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High-flying changes on the North Shore
They’ve stood atop Carnegie Science Center’s iconic building since the year 2000: 12-foot-high letters that clearly demarcate the popular North Shore attraction. Their removal was part of the construction necessary to make way for the Science Center’s new, four-story Science Pavilion to be built off the east side of its campus, facing Pittsburgh’s scenic Point. Scheduled to open in June 2018, it will house nine new science, technology, engineering, and math learning labs, a two-story traveling exhibit space, and a window-lined, fourth-floor event space with stunning views of downtown Pittsburgh.
Nature’s wake-up call
Forget the dreaded drone of the alarm clock. How about waking up to nature’s early-morning chorus of bird songs, compliments of the black-capped chickadee, the white-throated sparrow, and other natives of the northeastern United States? Launched in March 2017, Dawn Chorus is Carnegie Museum of Natural History’s free alarm-clock app that’s already been installed on more than 55,000 iOS and Android devices and recently updated to version 1.1. Among its upgrades: Users can now share the app’s colorful bird illustrations in iMessage. Museum staff worked with Carnegie Museums’ Innovation Studio to develop the wake-up app, which encourages users to personalize their serenade by pre-selecting up to five birds from a 20-bird lineup. It’s a creative ode to the bird research that goes on daily at Powdermill Nature Reserve, the museum’s environmental research center in the Laurel Highlands, and the work of its partner in bird conservation, BirdSafe Pittsburgh.
“The whole idea of vast time hit me when I was around 8 or 9 years old. It was like a light bulb going off—a revelation. I’ve never gotten over it, the sense of the past as something to be explored.”
– Pulitzer Prize-winning author Annie Proulx (right), who toured Carnegie Museum of Natural History on April 20 before speaking about her latest novel, Barkskins, at the closing event of Strange Times: Earth in the Age of the Human.
Patrick Moore named director of The Warhol
Patrick Moore says he was a student at Carnegie Mellon University when “I fell in love with Pittsburgh and, not long after, Warhol became my favorite artist.” Now, as the new director of The Andy Warhol Museum, he’s set on continuing to peel back the layers of the artist’s life and work. “We have the opportunity to present aspects of Andy Warhol that the world is still unaware of—his importance as a filmmaker, the depth of his religious faith, and his continuing influence on young artists.” Moore joined the museum in 2011 as director of development, and went on to serve as deputy director and managing director before being named interim director in 2016. Before joining The Warhol, the seasoned arts leader spent 10 years with the Alliance for the Arts in New York City, where he was the creator and project director of The Estate Project, a program that addressed the impact of the AIDS crisis on the national arts community through advocacy, preservation, and fundraising.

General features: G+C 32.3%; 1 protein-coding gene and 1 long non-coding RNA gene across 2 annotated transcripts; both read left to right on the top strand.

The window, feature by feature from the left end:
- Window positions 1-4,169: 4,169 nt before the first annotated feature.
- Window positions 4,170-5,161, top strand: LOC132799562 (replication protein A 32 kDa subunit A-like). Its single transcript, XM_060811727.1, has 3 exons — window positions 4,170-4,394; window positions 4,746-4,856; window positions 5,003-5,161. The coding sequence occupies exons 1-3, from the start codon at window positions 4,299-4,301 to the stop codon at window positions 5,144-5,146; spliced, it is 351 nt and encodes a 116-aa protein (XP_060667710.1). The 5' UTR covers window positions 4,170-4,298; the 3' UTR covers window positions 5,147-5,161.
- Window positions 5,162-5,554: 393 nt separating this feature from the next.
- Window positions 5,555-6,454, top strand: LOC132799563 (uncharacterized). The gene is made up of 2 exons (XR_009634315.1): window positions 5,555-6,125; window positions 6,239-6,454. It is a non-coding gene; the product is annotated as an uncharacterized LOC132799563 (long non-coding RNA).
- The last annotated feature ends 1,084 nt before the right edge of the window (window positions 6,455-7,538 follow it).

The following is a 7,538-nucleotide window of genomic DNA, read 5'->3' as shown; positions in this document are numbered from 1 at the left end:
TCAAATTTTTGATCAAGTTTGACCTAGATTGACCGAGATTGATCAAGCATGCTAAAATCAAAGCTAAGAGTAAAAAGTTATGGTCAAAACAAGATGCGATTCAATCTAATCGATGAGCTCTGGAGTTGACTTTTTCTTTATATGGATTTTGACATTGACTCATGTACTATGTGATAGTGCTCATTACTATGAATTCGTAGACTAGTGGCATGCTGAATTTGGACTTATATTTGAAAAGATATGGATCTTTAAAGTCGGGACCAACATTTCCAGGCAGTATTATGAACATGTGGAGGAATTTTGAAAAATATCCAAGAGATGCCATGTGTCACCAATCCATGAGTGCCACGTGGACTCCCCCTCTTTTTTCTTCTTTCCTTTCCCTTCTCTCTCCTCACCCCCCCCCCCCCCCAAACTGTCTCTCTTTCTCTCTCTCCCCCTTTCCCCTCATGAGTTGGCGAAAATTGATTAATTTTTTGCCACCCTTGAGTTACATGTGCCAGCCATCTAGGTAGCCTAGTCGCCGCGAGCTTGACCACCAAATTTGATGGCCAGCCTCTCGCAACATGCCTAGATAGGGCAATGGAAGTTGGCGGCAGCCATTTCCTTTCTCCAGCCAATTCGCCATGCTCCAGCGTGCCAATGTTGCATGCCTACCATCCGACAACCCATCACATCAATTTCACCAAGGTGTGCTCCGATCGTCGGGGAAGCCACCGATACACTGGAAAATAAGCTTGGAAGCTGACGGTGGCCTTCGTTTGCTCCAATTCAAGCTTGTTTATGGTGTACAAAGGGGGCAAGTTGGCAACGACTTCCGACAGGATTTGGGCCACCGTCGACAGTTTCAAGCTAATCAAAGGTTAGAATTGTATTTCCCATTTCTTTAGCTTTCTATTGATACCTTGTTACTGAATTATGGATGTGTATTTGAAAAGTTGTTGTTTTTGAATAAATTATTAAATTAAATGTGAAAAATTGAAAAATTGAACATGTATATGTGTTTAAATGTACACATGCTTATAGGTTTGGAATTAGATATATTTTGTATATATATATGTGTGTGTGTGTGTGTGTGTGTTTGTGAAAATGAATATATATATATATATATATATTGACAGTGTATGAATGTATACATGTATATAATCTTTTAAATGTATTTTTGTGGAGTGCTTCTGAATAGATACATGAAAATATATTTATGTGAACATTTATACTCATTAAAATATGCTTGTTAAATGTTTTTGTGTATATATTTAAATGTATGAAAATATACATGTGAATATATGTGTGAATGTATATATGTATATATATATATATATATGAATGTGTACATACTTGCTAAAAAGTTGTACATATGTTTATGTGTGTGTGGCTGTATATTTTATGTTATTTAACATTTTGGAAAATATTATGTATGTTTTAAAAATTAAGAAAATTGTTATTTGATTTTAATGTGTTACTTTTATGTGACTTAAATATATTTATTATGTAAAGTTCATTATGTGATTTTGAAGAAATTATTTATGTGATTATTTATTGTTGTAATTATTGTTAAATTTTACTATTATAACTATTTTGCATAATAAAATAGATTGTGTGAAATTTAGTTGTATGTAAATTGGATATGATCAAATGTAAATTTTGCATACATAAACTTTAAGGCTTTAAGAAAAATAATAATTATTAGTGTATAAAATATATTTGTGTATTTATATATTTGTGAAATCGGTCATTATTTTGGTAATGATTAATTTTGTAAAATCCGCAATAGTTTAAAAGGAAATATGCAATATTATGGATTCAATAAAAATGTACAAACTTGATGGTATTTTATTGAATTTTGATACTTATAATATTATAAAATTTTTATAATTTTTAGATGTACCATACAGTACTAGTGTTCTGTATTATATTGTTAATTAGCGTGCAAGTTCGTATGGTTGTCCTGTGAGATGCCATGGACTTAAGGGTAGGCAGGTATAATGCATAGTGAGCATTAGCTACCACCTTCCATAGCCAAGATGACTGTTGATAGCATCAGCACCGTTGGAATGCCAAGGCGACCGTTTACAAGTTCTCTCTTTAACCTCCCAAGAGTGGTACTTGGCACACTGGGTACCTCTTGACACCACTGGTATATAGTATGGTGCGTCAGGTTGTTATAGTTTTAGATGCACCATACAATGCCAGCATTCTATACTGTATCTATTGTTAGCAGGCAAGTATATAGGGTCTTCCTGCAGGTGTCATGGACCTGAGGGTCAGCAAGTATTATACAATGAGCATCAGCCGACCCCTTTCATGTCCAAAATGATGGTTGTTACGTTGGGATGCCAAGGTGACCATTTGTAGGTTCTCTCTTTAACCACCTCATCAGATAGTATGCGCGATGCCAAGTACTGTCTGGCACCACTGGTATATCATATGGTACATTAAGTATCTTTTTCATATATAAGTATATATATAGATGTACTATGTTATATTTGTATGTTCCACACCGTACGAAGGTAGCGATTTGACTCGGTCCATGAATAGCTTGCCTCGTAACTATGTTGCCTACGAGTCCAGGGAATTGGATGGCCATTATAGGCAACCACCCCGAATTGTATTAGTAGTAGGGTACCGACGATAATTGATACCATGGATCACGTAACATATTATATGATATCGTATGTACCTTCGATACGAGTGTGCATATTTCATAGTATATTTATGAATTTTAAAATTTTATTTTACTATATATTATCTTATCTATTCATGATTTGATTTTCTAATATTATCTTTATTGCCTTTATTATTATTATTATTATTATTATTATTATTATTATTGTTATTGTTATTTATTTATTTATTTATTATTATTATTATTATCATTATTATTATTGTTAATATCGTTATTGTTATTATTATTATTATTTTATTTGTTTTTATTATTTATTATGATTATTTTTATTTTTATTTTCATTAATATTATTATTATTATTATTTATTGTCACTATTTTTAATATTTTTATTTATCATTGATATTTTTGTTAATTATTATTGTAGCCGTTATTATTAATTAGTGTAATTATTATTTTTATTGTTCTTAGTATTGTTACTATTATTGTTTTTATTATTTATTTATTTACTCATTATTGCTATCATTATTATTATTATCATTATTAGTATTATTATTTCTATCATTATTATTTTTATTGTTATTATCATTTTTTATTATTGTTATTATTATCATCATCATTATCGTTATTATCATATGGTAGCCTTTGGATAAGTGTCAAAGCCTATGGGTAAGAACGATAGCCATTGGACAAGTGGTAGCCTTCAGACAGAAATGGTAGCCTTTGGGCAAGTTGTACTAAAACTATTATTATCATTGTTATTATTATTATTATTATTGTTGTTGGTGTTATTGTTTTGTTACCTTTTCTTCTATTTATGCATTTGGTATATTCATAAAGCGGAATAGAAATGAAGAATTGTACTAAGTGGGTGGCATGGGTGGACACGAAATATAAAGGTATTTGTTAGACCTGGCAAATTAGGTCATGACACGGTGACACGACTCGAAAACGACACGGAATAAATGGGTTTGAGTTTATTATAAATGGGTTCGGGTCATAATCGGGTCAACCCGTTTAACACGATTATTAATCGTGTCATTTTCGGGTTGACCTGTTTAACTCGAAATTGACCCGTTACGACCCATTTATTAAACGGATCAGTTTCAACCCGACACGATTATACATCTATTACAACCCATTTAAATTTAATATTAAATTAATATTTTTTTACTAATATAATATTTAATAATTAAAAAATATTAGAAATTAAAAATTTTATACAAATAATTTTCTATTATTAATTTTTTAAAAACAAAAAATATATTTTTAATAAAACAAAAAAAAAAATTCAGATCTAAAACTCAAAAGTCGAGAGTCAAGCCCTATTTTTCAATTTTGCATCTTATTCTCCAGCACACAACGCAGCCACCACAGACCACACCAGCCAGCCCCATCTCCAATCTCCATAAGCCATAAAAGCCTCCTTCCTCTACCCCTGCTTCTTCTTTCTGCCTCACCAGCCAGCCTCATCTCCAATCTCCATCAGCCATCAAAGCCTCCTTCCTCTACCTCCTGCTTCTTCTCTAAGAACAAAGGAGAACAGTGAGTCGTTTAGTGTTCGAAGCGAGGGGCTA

The number of specimens on display in the Museum of Natural History’s Hillman Hall of Minerals and Gems. The hall’s longtime benefactor, Henry Hillman, who graduated from Princeton University with a degree in geology, passed away on April 14.
Story making in The Hill
Just off an Academy Award nomination for the sci-fi drama Arrival, artist and cinematographer Bradford Young is debuting a new, very personal work as part of Carnegie Museum of Art’s Hillman Photography Initiative Lightime project. His multi-channel video installation, REkOGNIZE, opening June 16 in the Scaife Galleries, looks at Pittsburgh’s tunnels not only as literal passageways into the city but also as metaphors for the Great Migration, the exodus of more than six million African-Americans from the rural South to cities across the Northeast, Midwest, and West between 1915 and 1970. His creative
inspiration for the work: the museum’s vast photo archives of photographer Charles “Teenie” Harris, and the Hill District itself. “I’m using Charles Teenie Harris’ lens as a mapping of the sort of ever-changing social and physical landscape of the Hill District,” Young says. “Tennie’s community-embedded photographic techniques give us a really beautiful glance into how the Hill District evolved.” The filmmaker made sure he spent time in today’s Hill District. “In my practice as an image maker in an art context, I’m committed to understanding the nuance and depth of black life,” he says. “That’s the environment that reared me, raised me, beat me down, and held me up. I’m committed to that.”
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